The ADAC sees no alternative to electromobility in the future of road traffic. The currently prevailing polarizing debate about electromobility is only a hindrance.

The number of electric cars in Germany is steadily increasing. While the million mark was broken for the first time at the end of 2022, the number of electric cars was already at 1.4 million purely electrically powered vehicles at the beginning of 2024. In addition, there are another 921,900 vehicles that are on German roads as plug-in hybrids.

But despite the increasing number of electric cars in Germany, there is still a polarizing debate about the failure of electromobility. The ADAC sharply criticizes this, because the automobile club does not see an alternative to electromobility for the future.

Electromobility is the only sustainable alternative

At this year's annual general meeting, the ADAC clearly spoke out in favor of the shift to electromobility. The change in drive systems in passenger transport is of great importance for climate protection in transport. For ADAC President Christian Reinicke, there is no alternative to electric drive systems for cars.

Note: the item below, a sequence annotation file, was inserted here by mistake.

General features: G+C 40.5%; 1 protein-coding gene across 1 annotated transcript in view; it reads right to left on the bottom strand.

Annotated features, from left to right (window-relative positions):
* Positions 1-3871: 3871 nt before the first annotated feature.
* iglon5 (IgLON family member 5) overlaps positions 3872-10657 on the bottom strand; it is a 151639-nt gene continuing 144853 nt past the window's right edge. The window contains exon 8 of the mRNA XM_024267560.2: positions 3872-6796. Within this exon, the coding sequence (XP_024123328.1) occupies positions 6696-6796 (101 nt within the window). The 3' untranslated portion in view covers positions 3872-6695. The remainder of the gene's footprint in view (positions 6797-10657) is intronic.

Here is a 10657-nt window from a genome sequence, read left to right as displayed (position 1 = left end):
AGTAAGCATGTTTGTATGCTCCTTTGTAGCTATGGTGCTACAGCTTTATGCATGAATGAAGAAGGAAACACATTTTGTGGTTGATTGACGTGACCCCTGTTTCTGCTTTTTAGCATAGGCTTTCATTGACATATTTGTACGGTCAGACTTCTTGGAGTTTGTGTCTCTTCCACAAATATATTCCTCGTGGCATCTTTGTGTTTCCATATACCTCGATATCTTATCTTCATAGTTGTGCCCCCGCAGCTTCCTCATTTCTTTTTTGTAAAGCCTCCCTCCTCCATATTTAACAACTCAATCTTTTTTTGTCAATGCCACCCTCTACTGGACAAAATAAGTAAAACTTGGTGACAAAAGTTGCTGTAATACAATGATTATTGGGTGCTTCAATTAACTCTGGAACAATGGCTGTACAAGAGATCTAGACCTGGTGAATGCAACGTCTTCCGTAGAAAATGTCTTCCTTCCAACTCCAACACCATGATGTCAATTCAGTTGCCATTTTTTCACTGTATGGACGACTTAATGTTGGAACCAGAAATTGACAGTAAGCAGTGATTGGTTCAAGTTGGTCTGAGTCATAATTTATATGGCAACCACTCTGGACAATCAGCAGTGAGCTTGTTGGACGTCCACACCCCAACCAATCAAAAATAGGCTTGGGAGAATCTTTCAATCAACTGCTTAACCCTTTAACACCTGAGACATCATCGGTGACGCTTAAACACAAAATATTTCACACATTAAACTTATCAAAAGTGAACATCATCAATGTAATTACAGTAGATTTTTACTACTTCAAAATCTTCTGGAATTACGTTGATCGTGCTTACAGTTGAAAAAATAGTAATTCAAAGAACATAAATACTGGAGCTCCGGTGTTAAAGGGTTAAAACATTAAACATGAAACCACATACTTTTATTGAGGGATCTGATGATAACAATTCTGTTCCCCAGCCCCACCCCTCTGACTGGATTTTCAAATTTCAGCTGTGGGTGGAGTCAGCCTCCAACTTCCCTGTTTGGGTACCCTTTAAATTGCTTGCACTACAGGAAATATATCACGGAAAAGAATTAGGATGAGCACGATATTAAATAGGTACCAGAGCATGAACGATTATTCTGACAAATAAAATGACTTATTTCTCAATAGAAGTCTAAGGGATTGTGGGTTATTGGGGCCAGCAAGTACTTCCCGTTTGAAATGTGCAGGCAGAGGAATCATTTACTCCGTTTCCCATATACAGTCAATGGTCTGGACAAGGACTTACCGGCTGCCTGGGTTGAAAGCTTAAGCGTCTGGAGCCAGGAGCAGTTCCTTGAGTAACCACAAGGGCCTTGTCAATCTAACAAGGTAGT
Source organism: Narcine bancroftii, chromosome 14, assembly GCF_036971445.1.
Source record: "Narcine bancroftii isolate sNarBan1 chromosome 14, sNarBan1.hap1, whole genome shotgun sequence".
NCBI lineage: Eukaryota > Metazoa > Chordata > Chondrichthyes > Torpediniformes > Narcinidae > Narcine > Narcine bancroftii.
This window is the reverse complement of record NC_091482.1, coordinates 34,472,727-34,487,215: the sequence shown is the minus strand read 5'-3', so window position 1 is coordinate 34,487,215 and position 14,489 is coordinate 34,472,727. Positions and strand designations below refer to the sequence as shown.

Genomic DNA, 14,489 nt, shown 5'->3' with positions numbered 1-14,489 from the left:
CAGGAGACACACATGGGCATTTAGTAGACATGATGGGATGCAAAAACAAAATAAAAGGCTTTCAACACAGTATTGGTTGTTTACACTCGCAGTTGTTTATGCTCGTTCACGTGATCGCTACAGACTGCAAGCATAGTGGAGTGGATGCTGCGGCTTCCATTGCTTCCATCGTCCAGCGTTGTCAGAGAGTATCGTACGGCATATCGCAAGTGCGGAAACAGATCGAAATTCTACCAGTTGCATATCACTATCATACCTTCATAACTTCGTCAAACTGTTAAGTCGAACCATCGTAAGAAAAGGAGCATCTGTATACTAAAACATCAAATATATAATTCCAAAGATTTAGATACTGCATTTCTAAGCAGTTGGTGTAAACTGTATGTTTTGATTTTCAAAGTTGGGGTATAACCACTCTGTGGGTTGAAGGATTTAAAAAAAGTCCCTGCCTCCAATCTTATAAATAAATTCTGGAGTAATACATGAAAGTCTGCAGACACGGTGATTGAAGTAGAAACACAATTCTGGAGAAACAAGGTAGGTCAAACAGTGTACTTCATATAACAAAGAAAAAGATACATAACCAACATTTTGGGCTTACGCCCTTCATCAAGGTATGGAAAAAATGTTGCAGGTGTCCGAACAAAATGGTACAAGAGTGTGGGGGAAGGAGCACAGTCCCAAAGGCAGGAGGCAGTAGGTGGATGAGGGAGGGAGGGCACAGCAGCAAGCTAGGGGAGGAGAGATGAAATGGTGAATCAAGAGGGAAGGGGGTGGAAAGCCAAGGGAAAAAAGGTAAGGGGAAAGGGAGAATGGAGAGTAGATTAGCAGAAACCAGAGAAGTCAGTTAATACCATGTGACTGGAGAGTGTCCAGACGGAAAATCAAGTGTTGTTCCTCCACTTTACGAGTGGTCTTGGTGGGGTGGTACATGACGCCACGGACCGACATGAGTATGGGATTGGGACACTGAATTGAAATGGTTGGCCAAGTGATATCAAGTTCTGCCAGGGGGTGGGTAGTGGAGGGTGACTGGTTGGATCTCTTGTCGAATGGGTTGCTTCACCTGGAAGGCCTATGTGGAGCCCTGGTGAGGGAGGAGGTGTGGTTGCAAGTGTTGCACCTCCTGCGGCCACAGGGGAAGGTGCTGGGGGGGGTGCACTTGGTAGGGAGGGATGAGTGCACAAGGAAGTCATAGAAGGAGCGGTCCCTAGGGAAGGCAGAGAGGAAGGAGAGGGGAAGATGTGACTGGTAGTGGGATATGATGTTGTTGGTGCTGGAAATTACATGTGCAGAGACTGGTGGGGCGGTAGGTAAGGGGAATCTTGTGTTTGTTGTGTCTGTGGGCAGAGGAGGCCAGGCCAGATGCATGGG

If climate protection and individual mobility are to be brought together within a reasonable period of time, then there is currently no alternative to the drive system transition, i.e. switching as many people as possible to electric mobility.

The ADAC president sharply criticizes the polarizing debate about the failure of electromobility. This leads to a downward spiral. Challenges in the mobility transition are thus transformed into fundamental arguments against e-mobility.

Instead, the known problems should be solved. The ADAC is primarily addressing these demands to politicians, manufacturers, energy suppliers and municipalities. To achieve this, consumers must have planning security and cheaper electric cars. But the ADAC is also targeting the charging infrastructure. This must be expanded and charging prices must also be transparent and affordable for consumers.

Electric cars are cheaper than combustion engines

A study by the Fraunhofer Institute for Systems and Innovation Research (ISI) confirms the long-term cost advantage of electric cars compared to combustion engines. This cost advantage can be achieved primarily if consumers also generate their own electricity. The so-called total costs of ownership (TCO) are lower for electric cars over the entire service life, despite the initially higher acquisition costs.

It was assumed that due to rising CO2 prices, the fuel costs of combustion engines would rise, while the costs of electric vehicles would fall due to the expansion of renewable energies.

The Fraunhofer ISI took into account all costs that arise over the life of a car. In addition to the purchase price, these include maintenance and repair costs, insurance costs, vehicle tax and annual energy and fuel costs.

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